Espresso Masterclasses

Very excited to be working with the Handpicked group on a series of Espresso Masterclass sessions.

Targeted at specific members of the business, these 2 hour events by industry experts will provide up to date, key information on a range of topics – everything from employment updates; creating staff wellbeing and resilience; recruiting for the modern workplace; team coaching and more.

Details will be posted in our newsletter, Twitter, blog pages and Facebook but if you would like to learn more, just contact and we’ll keep you updated.



To Infinity and Beyond!

Going through some of our old newsletters, found this from July 2017 which raised a smile.  The message remains the same whatever the time of year though!


July 20th marks the 48th anniversary of the moon landing by Apollo 11 and the iconic quote of “One small step for man, one giant leap for mankind”.  Many of us will no doubt remember sitting in front of grainy black and white wobbly images that were beamed into living rooms around the world.  It got us thinking of the variety of highs and lows faced by all Space programmes and how so many can be aligned to challenges faced in business:-

Apollo 13 – the sheer ingenuity and creative problem solving that the ground crew, and astronauts Jim Lovell, Jack Swigert and Fred Haise, used to get the stricken craft home safely.  Allow your teams to think imaginatively and without constraint and who knows what they’ll come up with.


KISS Principle – Keep it simple, stupid  – remember the story about the “no gravity pen” in the 1960s – all the inventiveness of answering a question that was simply solved by using a pencil! Sometimes the simple solution is the best. Don’t waste time reinventing the wheel if there’s a better alternative already available.


The tragedies and setbacks – Apollo 1, 1967, that could have derailed the whole space programme; Nedelin, the Russian explosion in 1960; Challenger 1986, Columbia 2003.   All of them had the potential to halt space exploration, but lessons were learnt and changes made to ensure future launches would be safer.  Learning from mistakes made is the valuable lesson for all evolving organisations.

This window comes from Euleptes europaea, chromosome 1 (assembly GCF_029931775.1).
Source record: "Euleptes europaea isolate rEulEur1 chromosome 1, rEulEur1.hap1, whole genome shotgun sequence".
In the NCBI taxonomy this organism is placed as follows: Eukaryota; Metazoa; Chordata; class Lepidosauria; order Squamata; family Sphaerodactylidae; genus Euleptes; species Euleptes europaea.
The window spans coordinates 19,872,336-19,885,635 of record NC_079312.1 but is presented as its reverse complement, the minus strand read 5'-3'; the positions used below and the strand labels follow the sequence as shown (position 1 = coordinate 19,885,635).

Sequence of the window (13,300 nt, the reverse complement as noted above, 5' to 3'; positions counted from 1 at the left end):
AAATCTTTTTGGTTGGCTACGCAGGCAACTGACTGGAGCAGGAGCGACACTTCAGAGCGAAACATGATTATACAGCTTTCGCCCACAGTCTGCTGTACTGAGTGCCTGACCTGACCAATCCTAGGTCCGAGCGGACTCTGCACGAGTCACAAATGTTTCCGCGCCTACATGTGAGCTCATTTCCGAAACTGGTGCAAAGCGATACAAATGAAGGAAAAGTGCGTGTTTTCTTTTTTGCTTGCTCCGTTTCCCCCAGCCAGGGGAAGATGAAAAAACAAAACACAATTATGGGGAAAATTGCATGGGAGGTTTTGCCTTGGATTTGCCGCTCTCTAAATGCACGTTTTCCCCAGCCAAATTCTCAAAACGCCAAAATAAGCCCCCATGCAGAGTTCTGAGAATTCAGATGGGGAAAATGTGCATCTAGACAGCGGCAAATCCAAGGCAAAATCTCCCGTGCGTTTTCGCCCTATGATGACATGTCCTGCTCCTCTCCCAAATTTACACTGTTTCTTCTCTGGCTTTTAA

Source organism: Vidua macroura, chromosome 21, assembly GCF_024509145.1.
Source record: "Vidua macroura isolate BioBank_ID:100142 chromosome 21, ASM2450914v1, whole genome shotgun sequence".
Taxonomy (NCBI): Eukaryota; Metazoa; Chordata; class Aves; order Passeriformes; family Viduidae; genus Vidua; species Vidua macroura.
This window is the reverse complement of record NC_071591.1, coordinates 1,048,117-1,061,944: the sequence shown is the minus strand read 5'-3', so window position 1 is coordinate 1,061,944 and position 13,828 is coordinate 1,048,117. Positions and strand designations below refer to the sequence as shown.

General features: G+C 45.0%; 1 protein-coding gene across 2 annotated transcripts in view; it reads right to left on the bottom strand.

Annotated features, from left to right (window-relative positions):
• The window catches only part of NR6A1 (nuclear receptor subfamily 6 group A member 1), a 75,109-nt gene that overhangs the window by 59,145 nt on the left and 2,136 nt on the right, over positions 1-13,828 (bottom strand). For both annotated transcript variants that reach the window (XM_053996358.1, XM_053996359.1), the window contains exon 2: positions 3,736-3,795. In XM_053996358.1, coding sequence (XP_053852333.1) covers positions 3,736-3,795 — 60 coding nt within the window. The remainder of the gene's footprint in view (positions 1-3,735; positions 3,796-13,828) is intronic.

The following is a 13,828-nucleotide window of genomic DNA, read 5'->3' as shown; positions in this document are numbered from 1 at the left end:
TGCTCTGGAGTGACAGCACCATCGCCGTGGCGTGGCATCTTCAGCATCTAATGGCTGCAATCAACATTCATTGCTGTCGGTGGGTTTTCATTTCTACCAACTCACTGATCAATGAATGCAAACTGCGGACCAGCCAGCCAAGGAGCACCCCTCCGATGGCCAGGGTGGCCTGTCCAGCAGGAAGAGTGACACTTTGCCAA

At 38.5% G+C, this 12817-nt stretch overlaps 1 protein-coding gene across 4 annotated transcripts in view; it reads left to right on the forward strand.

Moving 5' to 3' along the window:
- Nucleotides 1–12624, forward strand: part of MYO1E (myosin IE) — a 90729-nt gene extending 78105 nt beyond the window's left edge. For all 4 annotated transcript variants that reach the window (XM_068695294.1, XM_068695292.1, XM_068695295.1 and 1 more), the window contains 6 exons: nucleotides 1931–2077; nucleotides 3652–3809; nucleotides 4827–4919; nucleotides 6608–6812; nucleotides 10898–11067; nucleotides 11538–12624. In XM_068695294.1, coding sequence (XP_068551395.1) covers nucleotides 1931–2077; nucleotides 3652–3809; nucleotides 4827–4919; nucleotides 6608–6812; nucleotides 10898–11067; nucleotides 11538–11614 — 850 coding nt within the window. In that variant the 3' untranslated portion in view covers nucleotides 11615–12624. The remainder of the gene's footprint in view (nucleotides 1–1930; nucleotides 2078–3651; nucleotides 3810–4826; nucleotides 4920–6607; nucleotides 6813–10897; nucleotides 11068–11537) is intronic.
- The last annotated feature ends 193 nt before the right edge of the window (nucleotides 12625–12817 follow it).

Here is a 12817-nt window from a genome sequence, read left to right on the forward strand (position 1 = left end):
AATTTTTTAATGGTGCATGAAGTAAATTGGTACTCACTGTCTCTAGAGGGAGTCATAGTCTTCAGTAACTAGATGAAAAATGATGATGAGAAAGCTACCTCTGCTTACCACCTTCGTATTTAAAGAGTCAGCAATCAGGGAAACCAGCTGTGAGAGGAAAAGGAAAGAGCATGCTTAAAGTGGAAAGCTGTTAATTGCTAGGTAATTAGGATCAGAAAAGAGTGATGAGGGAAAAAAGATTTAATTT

The International Space station – Americans, Russians, French, Japanese, Canadian, British all now working together for a common goal.  Let’s not forget it is that many decades since some of these nations were at war!  Sometimes those who previously you were in competition with, or were seen as enemies can be your best collaborators.


Process mapping – the 1960s saw the introduction of using these types of pictorial representations of the sequence of actions that comprise a process in order to review different elements of the processes in place.  A simple but effective means to analyse the processes in your business can not only assess them, but allows you to see where you can improve them.


John F Kennedy – described eloquently and imaginatively the vision for getting a man to the moon – “I believe this nation should commit itself to achieving the goal, before this decade is out, of landing a man on the moon, and returning him safely to earth”.  SMART target setting in action!   Getting your message across, having everyone buy in to the vision, is half the battle.  Specific, Measurable, Achieveable, Realistic, Time – his sentence emcompasses all 5.


Sputnik 1957; Explorer 1958; Gagarin 1961; Shepard 1961; Glenn 1962,  – it doesn’t just happen overnight!  The pace of business growth can vary and patience pays off.


Sir Tim Peake and Helen Sharman – the first British Astronauts  who have gone on to inspire young people in the world of engineering and science – look to the future and work with schools, colleges, universities, apprenticeship schemes.  Feed your succession and growth with enthusiastic young people who will reward you and your business with innovation, loyalty and expertise.


Many will be aware of the “Janitor” story, who, when asked by JFK what he did at NASA replied “I’m helping put a man on the moon”.  Everyone in the organisation should be working to meet the end goal and whatever their role, not only are they a part of the vision, they should understand that they are and be proud in their contribution.


The Mayan Rabbit in the moon – did you know the Mayan culture believes that it is possible to see a rabbit in the moon?  This is also supported by others including Native Americans and Chinese.  As children we were often told to look for the man in the moon.  It’s all about perspective – what one person sees, another just doesn’t get it.  Sometimes no matter how clearly you explain the outline, your audience looks at your blankly but that doesn’t mean they’re wrong, they’re just seeing something different to you.


…..And finally, look for the positives in all  things –  in the words of Buzz Lightyear,– “this isn’t flying, this is falling with style”!

How do I manage my mates?



In our 30 years of training this is the question that keeps the majority of new managers awake at night!  For staff who have been promoted into their first supervisory or management role, the skills required in becoming an effective manager are very different from their expertise in “doing” the job.